Does Jerry Seinfeld still do stand up? If so, I imagine he starts his routine thusly: “So, what’s the deal with whoopie pies? They’re not pies and they don’t make whoopie.” Ba dum duh. Semantics aside, whoopie pies are everywhere these days, from the vegan versions at my local coffee shop-shout out to Grindcore!-to being a special Edy’s ice cream flavor. In fact, Ferran Adria was working on a whoopie pie before El Bulli closed. It was going to be chocolate air surrounded by a solid block of flash-frozen cream made with the stamen of Madagascar vanilla flowers. Ba dum duh.
Like a postmodern superhero, whoopie pies have varying origin stories. Some claim they were created in Maine, which has named them the official “state treat” (not to be confused with the “state dessert,” blueberry pie). Others suggest that they are a Pennsylvania Amish tradition. The story goes that these easily portable snacks would be tucked by loving bonneted women into lunch pails. When the husbands opened them up they would shout “whoopee” in joy, which is somewhat hard to picture, considering the beards and straw hats involved.
Reading Terminal Market is home several Amish eateries, including Beiler’s Bakery, which sells whoopie pies in various flavors. But there’s a new kid in town vying for the whoopie pie crown. Flying Monkey Patisserie is probably best known for the Pumpple, a monstrosity of sweetness, in which apple and pumpkin pies are baked inside chocolate and vanilla layer cakes. Truly an architectural feat (and perhaps a culinary one, though I haven’t tasted one) the Pumpple also shows Flying Monkey’s penchant for playing with old standbys. To which end, whoopie pies are available there in at least four or more flavors at any time.
Time for a showdown–Amish whoopie pie v. hipster whoopie pie. Whose whoopie will reign supreme?
In a show of scientific objectivity, I decided that a control was necessary: one classic whoopie pie from each, chocolate with vanilla cream. Our test differed from each. From Beiler’s a red velvet whoopie, facing off a Guinness whoopie pie, with chocolate layers surrounding a Guinness stout cream cheese filling, from Flying Monkey.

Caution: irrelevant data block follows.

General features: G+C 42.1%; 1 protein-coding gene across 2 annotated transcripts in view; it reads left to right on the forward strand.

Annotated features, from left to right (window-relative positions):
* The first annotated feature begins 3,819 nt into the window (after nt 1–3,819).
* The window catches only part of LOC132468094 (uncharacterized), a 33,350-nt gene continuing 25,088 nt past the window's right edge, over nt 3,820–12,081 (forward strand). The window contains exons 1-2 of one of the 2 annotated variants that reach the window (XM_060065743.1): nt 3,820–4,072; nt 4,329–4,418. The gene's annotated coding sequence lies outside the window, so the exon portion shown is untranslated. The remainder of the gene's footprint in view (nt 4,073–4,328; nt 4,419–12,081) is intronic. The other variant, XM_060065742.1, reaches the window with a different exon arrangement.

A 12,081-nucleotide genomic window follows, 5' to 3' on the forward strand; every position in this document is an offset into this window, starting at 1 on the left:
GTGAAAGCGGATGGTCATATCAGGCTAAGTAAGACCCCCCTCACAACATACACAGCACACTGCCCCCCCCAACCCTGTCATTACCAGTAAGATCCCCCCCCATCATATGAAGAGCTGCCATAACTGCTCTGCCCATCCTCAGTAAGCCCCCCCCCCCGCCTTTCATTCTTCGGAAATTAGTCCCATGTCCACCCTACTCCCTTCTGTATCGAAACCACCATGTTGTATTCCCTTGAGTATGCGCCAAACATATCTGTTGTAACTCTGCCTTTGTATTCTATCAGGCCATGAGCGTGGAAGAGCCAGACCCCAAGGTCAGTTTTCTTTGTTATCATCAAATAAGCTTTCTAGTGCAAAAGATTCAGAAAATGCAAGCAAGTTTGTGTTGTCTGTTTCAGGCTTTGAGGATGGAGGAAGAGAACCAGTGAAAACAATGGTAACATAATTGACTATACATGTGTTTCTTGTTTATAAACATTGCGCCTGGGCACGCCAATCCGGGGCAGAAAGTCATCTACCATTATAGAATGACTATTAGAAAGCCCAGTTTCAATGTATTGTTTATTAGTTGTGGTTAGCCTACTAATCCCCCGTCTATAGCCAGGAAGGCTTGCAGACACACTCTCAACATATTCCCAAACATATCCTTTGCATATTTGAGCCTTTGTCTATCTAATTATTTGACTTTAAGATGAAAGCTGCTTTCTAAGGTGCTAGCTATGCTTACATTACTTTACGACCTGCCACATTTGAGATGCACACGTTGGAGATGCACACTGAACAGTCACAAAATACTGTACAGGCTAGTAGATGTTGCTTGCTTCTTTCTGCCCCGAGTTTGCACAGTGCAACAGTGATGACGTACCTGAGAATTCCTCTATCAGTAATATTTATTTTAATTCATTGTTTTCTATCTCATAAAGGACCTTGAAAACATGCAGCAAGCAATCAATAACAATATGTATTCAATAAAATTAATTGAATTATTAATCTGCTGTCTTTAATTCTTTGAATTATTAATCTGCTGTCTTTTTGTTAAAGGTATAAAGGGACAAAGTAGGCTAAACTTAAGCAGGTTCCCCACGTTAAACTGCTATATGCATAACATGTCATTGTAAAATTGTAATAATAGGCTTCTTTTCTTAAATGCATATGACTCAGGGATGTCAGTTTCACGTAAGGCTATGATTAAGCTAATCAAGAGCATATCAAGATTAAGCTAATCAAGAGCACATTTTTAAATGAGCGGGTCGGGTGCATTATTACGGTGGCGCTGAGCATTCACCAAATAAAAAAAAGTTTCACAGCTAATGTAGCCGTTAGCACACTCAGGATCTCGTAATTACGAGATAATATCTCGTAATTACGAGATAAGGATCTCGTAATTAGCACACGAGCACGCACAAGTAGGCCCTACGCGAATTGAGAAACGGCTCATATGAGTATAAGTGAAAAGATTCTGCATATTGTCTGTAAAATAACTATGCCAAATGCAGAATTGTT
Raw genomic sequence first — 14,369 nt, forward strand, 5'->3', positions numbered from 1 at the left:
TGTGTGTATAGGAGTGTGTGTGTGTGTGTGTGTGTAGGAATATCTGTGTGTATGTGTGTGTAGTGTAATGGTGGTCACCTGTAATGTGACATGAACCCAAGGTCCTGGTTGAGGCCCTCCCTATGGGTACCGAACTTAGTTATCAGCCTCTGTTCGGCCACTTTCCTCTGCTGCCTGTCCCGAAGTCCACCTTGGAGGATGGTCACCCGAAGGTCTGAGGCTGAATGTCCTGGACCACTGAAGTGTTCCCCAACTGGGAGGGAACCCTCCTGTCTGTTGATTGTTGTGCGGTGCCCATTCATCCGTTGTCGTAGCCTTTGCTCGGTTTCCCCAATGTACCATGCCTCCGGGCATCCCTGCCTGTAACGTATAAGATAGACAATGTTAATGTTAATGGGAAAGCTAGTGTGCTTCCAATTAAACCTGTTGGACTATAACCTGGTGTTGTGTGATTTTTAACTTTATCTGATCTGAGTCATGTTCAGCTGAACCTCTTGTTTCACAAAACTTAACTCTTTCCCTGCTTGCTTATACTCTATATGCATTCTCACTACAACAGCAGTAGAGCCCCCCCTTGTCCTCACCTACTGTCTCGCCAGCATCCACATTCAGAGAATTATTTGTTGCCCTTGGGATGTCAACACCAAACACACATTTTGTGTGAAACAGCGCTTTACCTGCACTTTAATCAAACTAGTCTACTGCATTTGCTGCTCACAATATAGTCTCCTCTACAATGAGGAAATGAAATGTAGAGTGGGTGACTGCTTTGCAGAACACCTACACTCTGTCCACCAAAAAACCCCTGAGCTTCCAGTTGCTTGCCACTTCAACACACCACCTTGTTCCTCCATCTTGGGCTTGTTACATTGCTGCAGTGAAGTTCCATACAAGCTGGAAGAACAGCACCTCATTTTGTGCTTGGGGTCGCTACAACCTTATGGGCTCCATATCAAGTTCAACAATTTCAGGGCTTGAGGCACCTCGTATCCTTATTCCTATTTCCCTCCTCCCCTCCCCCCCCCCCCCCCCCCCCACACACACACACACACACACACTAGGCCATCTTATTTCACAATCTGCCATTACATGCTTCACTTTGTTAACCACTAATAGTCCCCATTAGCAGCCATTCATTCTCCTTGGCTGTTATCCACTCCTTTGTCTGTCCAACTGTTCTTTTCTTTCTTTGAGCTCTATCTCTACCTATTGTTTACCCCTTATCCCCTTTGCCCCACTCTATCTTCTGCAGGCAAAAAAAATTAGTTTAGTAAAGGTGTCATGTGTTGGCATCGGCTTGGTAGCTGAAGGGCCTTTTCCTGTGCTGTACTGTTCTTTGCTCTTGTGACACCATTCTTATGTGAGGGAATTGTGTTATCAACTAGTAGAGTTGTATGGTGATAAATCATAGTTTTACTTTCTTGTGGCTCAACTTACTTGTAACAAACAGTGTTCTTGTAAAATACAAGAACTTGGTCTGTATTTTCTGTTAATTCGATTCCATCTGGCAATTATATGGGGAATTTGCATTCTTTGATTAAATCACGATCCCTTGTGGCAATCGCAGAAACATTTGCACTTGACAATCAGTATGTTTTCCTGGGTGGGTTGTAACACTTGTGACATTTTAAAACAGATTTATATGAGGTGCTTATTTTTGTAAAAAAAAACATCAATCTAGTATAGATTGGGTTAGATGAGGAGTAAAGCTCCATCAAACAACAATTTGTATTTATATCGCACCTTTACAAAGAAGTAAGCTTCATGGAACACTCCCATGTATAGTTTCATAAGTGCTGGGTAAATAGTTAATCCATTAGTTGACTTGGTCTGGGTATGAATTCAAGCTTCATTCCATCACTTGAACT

While each whoopie pie cost the same, $2.50, the bang-for-your-buck prize goes to Beiler’s, whose whoopies are about the size of a baby’s head. They taste much better, though. The chocolate layers are crisp around the edges, giving it a bit of texture. The filling is what a Twinkie dreams about–which I mean as a compliment. It was airy, light, sweet and tinged with vanilla, collapsing perfectly beneath the chocolate cake. In comparison, Flying Monkey’s classic was denser, not a virtue in this battle, especially with the filling. Cream cheese frosting is delicious, don’t get me wrong, but while it’s easy to flavor and make in mass quantities, sometimes its tang and mouth feel are not the best match. My companion, however, preferred Flying Monkey, so maybe I’m the outlier.
Beiler’s red velvet was not quite as delectable. I realized after biting into it, that I probably should have chosen a whoopie pie that was more different from the classic, given that red velvet is simply a less chocolatey chocolate cake. The first bite of Flying Monkey’s Guinness whoopie tasted sour to me, but the flavor mellowed into something unidentifiable as beer, but tasty nonetheless. Again, though, Beiler’s beat Flying Monkey on texture and moistness.
Recommended: whoopie pies from Beiler’s, especially the classic. They also make adorable mini pies and other baked treats, which you can read about on Messy and Picky’s blog.